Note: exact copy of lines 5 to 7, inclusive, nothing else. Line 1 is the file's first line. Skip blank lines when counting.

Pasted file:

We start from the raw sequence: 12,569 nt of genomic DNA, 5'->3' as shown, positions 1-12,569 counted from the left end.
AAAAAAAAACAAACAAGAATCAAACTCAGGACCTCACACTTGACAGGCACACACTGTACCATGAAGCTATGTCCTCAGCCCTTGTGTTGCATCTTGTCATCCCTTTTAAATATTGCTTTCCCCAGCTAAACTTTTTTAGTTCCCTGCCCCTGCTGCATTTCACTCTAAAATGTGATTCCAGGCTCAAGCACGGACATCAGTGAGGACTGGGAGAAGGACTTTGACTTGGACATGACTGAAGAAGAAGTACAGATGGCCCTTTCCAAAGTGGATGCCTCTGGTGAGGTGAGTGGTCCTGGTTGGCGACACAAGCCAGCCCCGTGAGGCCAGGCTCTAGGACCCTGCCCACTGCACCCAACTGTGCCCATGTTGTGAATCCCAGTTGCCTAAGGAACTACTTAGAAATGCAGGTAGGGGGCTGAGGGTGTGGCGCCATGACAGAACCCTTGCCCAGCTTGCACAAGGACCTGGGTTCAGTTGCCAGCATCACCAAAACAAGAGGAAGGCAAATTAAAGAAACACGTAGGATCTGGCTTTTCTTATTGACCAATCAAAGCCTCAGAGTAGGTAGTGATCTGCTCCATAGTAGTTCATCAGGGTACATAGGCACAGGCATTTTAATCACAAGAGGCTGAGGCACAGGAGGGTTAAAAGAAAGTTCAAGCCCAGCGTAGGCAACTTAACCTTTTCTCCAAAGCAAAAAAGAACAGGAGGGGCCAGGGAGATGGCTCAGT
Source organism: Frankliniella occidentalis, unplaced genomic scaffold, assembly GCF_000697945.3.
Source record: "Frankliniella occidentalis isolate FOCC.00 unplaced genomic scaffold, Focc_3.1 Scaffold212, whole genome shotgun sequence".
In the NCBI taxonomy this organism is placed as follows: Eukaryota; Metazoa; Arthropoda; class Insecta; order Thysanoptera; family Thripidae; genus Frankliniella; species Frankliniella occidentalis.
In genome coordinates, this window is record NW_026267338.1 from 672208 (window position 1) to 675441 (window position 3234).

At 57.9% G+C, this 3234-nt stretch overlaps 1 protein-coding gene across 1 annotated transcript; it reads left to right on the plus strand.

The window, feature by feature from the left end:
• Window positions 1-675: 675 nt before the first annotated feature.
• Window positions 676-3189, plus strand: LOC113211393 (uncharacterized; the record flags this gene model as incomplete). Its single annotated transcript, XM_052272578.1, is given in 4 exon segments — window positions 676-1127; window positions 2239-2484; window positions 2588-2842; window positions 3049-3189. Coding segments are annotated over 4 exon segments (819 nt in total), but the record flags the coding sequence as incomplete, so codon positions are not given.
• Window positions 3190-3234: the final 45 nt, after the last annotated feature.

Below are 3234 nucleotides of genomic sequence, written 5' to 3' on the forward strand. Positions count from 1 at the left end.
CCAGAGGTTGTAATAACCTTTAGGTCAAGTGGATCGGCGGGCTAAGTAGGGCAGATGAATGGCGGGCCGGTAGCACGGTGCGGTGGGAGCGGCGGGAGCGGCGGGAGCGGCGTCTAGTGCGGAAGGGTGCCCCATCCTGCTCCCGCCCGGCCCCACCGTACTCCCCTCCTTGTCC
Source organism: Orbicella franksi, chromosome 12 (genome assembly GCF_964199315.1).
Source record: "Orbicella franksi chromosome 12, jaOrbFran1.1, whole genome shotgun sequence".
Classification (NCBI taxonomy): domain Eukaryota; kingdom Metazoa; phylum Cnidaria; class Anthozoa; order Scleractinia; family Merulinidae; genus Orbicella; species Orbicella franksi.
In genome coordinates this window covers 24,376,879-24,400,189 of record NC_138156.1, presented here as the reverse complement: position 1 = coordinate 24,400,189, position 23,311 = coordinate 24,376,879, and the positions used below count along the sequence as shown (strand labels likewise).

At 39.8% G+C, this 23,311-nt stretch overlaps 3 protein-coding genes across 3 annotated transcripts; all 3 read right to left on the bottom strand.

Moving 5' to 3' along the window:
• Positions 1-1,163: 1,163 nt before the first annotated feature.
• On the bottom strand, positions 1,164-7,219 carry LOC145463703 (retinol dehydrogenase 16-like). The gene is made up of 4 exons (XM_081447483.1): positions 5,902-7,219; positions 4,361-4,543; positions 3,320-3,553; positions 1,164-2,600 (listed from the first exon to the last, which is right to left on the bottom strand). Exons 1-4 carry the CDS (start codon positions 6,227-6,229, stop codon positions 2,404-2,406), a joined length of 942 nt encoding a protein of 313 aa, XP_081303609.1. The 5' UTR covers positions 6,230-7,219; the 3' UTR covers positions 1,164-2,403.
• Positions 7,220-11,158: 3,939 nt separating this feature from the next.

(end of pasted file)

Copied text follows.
In the NCBI taxonomy this organism is placed as follows: Eukaryota; Metazoa; Arthropoda; class Insecta; order Thysanoptera; family Thripidae; genus Frankliniella; species Frankliniella occidentalis.
In genome coordinates, this window is record NW_026267338.1 from 672208 (window position 1) to 675441 (window position 3234).

At 57.9% G+C, this 3234-nt stretch overlaps 1 protein-coding gene across 1 annotated transcript; it reads left to right on the plus strand.